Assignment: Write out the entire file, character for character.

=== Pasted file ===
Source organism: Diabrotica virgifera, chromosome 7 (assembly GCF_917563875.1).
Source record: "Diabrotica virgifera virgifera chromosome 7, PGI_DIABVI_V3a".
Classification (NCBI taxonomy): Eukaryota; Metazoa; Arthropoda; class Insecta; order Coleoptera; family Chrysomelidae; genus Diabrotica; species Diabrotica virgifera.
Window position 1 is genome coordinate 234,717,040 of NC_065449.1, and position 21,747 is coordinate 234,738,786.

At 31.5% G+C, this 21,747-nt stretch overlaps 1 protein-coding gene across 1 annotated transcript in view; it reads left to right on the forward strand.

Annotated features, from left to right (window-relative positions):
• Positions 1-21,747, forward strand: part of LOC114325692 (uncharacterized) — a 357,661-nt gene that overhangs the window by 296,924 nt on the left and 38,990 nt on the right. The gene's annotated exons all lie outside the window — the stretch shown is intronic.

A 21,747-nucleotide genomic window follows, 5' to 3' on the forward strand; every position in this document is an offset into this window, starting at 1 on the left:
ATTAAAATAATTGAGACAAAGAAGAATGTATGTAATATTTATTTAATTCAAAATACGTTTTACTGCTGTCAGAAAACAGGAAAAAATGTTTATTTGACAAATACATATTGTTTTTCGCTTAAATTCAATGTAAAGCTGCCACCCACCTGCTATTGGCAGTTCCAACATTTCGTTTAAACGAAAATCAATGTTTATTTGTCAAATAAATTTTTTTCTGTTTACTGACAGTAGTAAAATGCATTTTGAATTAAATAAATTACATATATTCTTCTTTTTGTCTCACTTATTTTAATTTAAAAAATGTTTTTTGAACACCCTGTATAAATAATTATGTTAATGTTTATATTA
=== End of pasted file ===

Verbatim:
Source organism: Diabrotica virgifera, chromosome 7 (assembly GCF_917563875.1).
Source record: "Diabrotica virgifera virgifera chromosome 7, PGI_DIABVI_V3a".
Classification (NCBI taxonomy): Eukaryota; Metazoa; Arthropoda; class Insecta; order Coleoptera; family Chrysomelidae; genus Diabrotica; species Diabrotica virgifera.
Window position 1 is genome coordinate 234,717,040 of NC_065449.1, and position 21,747 is coordinate 234,738,786.

At 31.5% G+C, this 21,747-nt stretch overlaps 1 protein-coding gene across 1 annotated transcript in view; it reads left to right on the forward strand.

Annotated features, from left to right (window-relative positions):
• Positions 1-21,747, forward strand: part of LOC114325692 (uncharacterized) — a 357,661-nt gene that overhangs the window by 296,924 nt on the left and 38,990 nt on the right. The gene's annotated exons all lie outside the window — the stretch shown is intronic.

A 21,747-nucleotide genomic window follows, 5' to 3' on the forward strand; every position in this document is an offset into this window, starting at 1 on the left:
ATTAAAATAATTGAGACAAAGAAGAATGTATGTAATATTTATTTAATTCAAAATACGTTTTACTGCTGTCAGAAAACAGGAAAAAATGTTTATTTGACAAATACATATTGTTTTTCGCTTAAATTCAATGTAAAGCTGCCACCCACCTGCTATTGGCAGTTCCAACATTTCGTTTAAACGAAAATCAATGTTTATTTGTCAAATAAATTTTTTTCTGTTTACTGACAGTAGTAAAATGCATTTTGAATTAAATAAATTACATATATTCTTCTTTTTGTCTCACTTATTTTAATTTAAAAAATGTTTTTTGAACACCCTGTATAAATAATTATGTTAATGTTTATATTA